The Albert Heijn supermarket chain intends to sell its own ‘plus’ milk. This milk will come from dairy farmers who protect field birds, increase biodiversity, store CO2 and put their cows out to graze. The supermarket will buy the milk directly from the farmers and pay them an extra 3 cents per kilo. Good idea, says Hans van Trijp, professor of Marketing and Consumer Behaviour at WUR.
‘I’m all in favour of market differentiation,’ says Van Trijp. ‘I think it’s bold of Albert Heijn to start rewarding sustainability in the form of a higher price for farmers.’
Is 3 percent enough?
‘I don’t know about that. This new kind of dairy chain will have to prove its worth in the next few years. It remains to be seen whether it will be a success in the AH supermarkets. I think AH will carry on selling a lot of cheap mainstream milk alongside this plus milk. And it has to be economically sustainable for the dairy farmers involved; they need to recoup their additional costs. If this chain crashes after three years, it will be very damaging for the farmers who joined it.’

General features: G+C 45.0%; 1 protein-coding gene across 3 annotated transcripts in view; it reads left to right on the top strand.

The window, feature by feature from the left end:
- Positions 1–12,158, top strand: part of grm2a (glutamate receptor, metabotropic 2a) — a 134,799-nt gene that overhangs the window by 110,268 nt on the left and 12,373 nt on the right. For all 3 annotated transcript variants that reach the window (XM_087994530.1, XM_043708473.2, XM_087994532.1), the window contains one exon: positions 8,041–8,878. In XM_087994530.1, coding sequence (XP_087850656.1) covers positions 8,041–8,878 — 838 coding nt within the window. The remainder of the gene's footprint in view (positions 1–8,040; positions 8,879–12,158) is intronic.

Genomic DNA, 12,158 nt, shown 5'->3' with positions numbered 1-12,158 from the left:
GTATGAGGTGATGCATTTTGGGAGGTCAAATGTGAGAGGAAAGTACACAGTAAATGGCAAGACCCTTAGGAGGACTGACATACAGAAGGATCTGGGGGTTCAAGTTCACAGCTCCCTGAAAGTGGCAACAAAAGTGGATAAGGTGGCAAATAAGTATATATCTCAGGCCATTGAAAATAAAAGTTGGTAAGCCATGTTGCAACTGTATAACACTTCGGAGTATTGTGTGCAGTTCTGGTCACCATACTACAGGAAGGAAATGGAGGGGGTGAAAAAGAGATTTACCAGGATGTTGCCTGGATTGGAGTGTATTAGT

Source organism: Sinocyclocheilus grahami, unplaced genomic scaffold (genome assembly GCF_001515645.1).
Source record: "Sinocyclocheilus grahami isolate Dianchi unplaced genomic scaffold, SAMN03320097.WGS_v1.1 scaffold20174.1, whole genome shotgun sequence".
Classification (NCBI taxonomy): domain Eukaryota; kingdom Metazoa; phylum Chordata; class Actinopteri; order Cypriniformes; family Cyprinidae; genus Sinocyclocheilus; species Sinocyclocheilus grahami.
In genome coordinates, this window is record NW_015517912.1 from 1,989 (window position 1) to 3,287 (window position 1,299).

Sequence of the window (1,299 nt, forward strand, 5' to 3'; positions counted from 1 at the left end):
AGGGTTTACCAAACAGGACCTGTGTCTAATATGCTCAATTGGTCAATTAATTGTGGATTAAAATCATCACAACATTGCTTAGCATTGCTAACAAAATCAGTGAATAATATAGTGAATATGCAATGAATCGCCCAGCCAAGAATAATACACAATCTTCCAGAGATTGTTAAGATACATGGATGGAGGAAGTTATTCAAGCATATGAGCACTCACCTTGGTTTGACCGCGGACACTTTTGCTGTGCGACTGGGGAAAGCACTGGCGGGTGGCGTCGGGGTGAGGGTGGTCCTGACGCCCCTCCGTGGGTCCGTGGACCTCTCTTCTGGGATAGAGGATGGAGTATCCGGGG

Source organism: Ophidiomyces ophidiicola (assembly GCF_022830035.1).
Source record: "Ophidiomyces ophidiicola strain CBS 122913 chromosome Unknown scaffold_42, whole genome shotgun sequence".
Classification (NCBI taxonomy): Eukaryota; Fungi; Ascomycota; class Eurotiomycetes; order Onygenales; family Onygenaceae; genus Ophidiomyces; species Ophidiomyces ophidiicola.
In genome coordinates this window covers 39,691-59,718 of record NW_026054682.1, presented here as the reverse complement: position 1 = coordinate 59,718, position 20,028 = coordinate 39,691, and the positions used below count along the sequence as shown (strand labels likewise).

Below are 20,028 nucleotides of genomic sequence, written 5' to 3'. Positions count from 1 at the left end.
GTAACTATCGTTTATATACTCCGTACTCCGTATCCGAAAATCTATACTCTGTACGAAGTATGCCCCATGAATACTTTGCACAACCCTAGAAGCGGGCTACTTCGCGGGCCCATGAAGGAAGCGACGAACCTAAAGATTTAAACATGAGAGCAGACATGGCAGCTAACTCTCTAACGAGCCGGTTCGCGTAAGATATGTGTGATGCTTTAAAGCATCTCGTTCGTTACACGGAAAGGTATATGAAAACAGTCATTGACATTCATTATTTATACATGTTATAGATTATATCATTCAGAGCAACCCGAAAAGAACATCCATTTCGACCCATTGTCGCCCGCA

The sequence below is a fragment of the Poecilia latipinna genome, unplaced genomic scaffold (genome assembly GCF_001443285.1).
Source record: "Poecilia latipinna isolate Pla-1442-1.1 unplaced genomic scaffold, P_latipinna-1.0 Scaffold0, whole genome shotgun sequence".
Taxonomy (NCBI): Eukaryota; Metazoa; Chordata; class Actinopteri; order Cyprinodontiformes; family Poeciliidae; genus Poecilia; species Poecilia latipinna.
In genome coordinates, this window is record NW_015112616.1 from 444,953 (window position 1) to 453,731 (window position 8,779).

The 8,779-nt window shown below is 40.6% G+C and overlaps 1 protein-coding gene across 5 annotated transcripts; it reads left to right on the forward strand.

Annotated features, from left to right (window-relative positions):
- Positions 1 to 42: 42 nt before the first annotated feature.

What are the advantages of an AH chain of this sort?
‘The nice thing is that AH pays the farmers a bonus for sustainable production. That is better than a lot of environmental legislation that generates additional costs without the farmers being paid more. Another strong point, I think, is that AH is aiming at integral sustainability. Sustainability is very complex, with environmental and welfare aspects that can be conflicting. Combining aspects such as outdoor grazing and CO2 in an integral concept is a smart move, I think, in both marketing and environmental terms.’
Does this mean a revolution in the world of dairy cooperatives?
‘I don’t think so. It’s part of a trend. Milk was always a bulk product and farmers were interchangeable. The added value and differentiation were created in the dairy factory. We’ve already got organic milk and three-star meat, where added value is created at source. The AH-plus milk is an extension of that. How successful it will be remains to be seen but I do think that is where the strength of Dutch agriculture lies: on the farm.’